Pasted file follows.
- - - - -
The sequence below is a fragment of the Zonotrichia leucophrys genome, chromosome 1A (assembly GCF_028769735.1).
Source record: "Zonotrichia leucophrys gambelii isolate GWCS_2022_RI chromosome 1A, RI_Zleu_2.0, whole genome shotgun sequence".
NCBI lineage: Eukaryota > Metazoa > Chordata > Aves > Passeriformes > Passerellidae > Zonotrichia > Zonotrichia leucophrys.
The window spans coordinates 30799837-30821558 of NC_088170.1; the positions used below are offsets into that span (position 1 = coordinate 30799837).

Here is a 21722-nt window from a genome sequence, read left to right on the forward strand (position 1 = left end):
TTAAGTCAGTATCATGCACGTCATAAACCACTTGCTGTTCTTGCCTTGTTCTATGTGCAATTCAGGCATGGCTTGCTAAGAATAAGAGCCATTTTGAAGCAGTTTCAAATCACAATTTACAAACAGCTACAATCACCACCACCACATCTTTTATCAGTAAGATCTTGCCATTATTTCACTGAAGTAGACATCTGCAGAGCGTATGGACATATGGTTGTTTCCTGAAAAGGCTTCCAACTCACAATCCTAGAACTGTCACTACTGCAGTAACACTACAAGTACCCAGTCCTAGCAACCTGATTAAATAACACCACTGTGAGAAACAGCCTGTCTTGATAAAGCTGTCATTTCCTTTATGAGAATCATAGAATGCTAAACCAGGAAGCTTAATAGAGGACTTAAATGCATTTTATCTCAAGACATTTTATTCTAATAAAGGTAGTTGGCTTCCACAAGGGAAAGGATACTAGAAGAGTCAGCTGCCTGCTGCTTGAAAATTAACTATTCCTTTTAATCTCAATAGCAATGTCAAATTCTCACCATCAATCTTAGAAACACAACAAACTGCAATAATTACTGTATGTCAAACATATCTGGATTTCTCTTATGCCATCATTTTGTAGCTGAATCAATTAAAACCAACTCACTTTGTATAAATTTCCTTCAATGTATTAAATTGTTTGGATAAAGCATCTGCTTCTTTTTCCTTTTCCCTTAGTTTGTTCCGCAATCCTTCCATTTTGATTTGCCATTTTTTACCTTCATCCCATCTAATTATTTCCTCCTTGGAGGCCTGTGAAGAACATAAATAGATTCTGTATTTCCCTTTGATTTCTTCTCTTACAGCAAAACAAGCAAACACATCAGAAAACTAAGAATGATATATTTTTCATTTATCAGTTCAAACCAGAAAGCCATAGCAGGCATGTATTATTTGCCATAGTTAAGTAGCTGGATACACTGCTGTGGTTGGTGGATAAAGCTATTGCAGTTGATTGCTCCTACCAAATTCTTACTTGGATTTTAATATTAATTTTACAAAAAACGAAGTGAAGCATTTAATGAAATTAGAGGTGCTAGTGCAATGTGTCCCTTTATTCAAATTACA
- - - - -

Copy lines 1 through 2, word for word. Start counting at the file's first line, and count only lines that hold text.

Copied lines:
The sequence below is a fragment of the Zonotrichia leucophrys genome, chromosome 1A (assembly GCF_028769735.1).
Source record: "Zonotrichia leucophrys gambelii isolate GWCS_2022_RI chromosome 1A, RI_Zleu_2.0, whole genome shotgun sequence".